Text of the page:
Modal close

Dear Democracy Now! visitor,

You turn to Democracy Now! for ad-free news you can trust. Maybe you come for our daily headlines. Maybe you come for in-depth stories that expose corporate and government abuses of power. Democracy Now! brings you crucial reporting like our coverage from the front lines of the standoff at Standing Rock or news about the movements fighting for peace, racial and economic justice, immigrant rights and LGBTQ equality. We produce our daily news hour at a fraction of the budget of a commercial news operation—all without ads, government funding or corporate sponsorship. How is this possible? Only with your support. If every visitor to this site in December gave just $10 we could cover our basic operating costs for 2017. Pretty exciting, right? So, if you've been waiting to make your contribution to Democracy Now!, today is your day. It takes just a couple of minutes to make sure that Democracy Now! is there for you and everybody else in 2017.

Non-commercial news needs your support.

We rely on contributions from you, our viewers and listeners to do our work. If you visit us daily or weekly or even just once a month, now is a great time to make your monthly contribution.

Please do your part today.


Navy Bombing of Vieques Suspended

StoryMarch 05, 2001
Watch iconWatch Full Show

Defense Secretary Donald Rumsfeld last week ordered the Navy to suspend its bombing of Vieques for the month ofMarch. The order came two days after Puerto Ricans launched a new effort for an immediate and permanent end to thecontinued US bombing of the island. In a new tactic, some 160 Puerto Ricans and supporters lobbied Congress lastweek, and Puerto Rican Governor Sila Calderon asked Secretary of Defense Donald Rumsfeld to halt the naval exercisesuntil he reviews a study linking the bombing to health problems among residents.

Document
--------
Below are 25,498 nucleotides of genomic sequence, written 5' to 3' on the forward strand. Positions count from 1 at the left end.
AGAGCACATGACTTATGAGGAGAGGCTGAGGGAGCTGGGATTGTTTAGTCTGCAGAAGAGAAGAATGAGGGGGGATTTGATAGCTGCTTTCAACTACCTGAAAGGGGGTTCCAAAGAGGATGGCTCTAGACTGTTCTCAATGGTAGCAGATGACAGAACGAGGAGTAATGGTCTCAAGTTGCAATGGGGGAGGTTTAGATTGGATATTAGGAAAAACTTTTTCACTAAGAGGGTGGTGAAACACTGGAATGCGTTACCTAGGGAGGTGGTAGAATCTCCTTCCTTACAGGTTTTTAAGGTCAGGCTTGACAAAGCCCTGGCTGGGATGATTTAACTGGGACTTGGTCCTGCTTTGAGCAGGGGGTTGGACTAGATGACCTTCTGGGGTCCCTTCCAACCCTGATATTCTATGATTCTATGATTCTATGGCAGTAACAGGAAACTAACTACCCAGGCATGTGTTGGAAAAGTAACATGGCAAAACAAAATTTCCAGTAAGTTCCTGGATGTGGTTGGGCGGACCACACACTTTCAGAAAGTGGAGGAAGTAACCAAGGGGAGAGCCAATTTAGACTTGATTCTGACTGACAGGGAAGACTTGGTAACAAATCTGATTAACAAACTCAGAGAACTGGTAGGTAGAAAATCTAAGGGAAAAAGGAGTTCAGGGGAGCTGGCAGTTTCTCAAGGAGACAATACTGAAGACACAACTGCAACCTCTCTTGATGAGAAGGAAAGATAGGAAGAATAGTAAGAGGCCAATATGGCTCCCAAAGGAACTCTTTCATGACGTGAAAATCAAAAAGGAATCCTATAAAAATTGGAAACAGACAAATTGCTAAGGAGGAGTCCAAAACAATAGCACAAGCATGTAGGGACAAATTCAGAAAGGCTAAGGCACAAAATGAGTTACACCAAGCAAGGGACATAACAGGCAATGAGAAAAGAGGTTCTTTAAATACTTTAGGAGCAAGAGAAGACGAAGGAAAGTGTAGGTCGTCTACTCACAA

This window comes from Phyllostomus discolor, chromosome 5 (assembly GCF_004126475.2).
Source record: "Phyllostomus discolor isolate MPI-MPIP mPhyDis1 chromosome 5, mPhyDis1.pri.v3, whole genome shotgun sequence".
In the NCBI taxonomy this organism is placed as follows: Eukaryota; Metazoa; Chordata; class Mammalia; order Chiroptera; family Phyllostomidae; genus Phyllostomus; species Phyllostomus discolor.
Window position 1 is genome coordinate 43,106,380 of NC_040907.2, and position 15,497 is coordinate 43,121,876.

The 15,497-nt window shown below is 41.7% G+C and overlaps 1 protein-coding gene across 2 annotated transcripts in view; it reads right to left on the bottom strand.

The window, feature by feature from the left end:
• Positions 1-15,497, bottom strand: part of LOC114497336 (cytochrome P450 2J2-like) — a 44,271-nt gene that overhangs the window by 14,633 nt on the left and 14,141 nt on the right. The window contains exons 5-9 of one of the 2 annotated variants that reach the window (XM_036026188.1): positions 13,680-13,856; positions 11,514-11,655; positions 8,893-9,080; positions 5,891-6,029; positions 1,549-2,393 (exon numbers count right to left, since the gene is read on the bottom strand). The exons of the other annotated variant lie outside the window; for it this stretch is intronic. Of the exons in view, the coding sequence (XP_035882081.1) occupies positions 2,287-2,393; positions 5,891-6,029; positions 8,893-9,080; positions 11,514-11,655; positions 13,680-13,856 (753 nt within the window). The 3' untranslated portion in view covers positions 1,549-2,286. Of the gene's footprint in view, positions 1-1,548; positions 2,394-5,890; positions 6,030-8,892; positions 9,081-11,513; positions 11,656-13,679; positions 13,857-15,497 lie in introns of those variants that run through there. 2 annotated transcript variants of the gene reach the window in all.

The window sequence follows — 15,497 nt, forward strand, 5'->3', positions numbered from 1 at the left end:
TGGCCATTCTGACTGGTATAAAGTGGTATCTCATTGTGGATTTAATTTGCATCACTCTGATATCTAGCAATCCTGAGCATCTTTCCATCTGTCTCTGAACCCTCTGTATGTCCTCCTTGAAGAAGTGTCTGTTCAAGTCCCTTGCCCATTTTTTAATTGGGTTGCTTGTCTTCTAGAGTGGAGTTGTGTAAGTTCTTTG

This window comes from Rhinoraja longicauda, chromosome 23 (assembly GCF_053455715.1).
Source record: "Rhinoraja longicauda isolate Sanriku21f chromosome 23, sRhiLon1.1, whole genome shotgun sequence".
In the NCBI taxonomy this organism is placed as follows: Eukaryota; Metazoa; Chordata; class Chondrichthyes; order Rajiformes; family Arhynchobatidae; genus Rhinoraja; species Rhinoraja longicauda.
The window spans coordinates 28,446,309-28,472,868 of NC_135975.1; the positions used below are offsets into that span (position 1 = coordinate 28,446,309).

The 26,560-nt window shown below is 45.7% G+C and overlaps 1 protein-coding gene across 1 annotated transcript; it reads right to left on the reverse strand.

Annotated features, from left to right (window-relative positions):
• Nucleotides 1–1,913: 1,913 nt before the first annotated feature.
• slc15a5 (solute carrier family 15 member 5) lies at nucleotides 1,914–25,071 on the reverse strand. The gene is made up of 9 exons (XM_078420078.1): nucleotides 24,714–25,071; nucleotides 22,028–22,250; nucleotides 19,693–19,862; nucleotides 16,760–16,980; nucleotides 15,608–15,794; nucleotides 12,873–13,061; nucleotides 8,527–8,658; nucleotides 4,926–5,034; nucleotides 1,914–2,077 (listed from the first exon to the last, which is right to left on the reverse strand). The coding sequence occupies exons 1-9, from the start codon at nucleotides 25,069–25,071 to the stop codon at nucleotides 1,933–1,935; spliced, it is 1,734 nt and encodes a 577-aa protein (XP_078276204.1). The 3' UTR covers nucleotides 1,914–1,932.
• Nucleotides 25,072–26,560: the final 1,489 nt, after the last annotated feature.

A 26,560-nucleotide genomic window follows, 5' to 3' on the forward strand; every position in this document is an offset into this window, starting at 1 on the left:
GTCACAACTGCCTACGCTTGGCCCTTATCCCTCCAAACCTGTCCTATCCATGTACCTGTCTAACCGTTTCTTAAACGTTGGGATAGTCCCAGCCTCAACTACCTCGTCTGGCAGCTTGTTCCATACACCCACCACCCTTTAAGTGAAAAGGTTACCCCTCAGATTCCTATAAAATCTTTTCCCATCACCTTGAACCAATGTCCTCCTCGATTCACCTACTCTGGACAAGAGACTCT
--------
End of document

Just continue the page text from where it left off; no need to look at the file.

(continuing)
The Navy had for decades used live bombs on Vieques until the 1999 killing of a civilian caused popular discontent toexplode. Protesters swept into the bombing range and occupied it for over a year, until the Navy expelled them lastMay.

Then the Puerto Rican governor and President Clinton formed an agreement under which the Navy could continue trainingwith inert bombs until a November referendum on the issue. But popular discontent has remained high, and GovernorSila Calderon won on a platform which included the immediate ousting of the Navy.

Activists and analysts disagree on the significance of the one-month suspension: some hail it as the first of severalvictories; others call it a delay tactic at best and a ploy to win the November referendum at worst.


  • Dr. Emilio Pantojas, Sociologist and Senior Researcher, the Center for Social Research in San Juan.
  • Juan Manuel Garcia Bassalacque, Senior Political Analyst for the San Juan Star, WAPA (television)and WUNO (radio).

The original content of this program is licensed under a Creative Commons Attribution-Noncommercial-No Derivative Works 3.0 United States License. Please attribute legal copies of this work to Some of the work(s) that this program incorporates, however, may be separately licensed. For further information or additional permissions, contact us.

Non-commercial news needs your support

We rely on contributions from our viewers and listeners to do our work.
Please do your part today.

Make a donation